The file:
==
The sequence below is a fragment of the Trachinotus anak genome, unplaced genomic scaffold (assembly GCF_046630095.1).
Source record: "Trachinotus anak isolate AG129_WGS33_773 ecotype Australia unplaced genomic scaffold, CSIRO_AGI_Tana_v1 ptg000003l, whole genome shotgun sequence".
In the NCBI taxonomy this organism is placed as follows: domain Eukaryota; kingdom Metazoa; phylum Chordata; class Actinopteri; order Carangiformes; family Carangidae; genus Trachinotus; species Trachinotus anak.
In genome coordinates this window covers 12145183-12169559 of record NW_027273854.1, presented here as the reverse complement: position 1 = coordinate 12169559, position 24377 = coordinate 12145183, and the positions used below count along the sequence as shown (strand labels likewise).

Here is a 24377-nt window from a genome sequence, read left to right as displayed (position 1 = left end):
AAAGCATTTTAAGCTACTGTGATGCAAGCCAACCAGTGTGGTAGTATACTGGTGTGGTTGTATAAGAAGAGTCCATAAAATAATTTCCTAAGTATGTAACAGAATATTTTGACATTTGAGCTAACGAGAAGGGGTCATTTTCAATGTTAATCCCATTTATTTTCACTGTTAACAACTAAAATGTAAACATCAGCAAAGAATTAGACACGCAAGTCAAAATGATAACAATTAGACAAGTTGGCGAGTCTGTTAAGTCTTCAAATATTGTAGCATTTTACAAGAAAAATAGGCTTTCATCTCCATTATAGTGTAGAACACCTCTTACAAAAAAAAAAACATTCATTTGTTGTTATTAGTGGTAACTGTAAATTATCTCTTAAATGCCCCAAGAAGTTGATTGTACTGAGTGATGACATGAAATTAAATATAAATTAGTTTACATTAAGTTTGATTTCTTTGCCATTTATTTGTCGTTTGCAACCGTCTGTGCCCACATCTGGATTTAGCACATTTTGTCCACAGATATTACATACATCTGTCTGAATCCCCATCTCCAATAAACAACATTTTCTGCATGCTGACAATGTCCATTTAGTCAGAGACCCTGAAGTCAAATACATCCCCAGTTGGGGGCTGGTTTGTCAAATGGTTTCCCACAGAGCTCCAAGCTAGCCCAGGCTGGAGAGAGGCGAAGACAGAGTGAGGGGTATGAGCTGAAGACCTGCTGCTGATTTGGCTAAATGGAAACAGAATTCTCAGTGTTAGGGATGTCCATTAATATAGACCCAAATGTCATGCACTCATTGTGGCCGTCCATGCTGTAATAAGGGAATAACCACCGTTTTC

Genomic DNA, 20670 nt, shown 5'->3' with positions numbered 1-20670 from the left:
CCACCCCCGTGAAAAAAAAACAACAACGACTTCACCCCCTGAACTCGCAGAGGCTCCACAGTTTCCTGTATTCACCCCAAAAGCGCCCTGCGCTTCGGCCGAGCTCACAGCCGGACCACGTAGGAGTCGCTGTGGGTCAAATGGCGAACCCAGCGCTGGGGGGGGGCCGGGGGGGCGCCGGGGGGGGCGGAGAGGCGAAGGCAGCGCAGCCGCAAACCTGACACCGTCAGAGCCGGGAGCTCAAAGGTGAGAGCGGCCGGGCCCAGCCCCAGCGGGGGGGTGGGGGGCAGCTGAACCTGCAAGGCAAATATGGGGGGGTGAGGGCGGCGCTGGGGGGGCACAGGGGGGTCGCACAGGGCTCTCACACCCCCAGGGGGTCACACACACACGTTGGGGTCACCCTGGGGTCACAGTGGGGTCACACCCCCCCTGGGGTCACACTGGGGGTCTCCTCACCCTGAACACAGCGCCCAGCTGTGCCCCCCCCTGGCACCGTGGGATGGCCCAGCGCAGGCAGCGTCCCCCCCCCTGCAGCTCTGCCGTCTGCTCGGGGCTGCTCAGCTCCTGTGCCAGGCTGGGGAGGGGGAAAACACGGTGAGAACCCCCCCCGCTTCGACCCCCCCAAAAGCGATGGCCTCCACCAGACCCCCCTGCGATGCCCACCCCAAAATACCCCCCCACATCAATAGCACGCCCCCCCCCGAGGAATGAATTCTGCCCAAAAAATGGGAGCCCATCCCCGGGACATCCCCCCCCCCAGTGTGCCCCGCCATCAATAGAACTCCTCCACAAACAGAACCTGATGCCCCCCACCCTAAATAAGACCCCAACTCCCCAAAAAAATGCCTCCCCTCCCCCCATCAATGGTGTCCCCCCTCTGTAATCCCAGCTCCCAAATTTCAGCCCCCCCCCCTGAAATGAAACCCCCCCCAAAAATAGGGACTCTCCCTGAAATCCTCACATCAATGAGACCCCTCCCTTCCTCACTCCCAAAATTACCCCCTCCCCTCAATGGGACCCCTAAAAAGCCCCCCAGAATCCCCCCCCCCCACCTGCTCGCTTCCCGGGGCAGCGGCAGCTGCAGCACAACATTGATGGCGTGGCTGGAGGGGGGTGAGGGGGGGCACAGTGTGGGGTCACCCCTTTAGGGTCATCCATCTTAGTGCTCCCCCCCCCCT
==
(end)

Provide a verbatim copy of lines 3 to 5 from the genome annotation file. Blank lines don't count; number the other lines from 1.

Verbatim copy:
In the NCBI taxonomy this organism is placed as follows: domain Eukaryota; kingdom Metazoa; phylum Chordata; class Actinopteri; order Carangiformes; family Carangidae; genus Trachinotus; species Trachinotus anak.
In genome coordinates this window covers 12145183-12169559 of record NW_027273854.1, presented here as the reverse complement: position 1 = coordinate 12169559, position 24377 = coordinate 12145183, and the positions used below count along the sequence as shown (strand labels likewise).

Here is a 24377-nt window from a genome sequence, read left to right as displayed (position 1 = left end):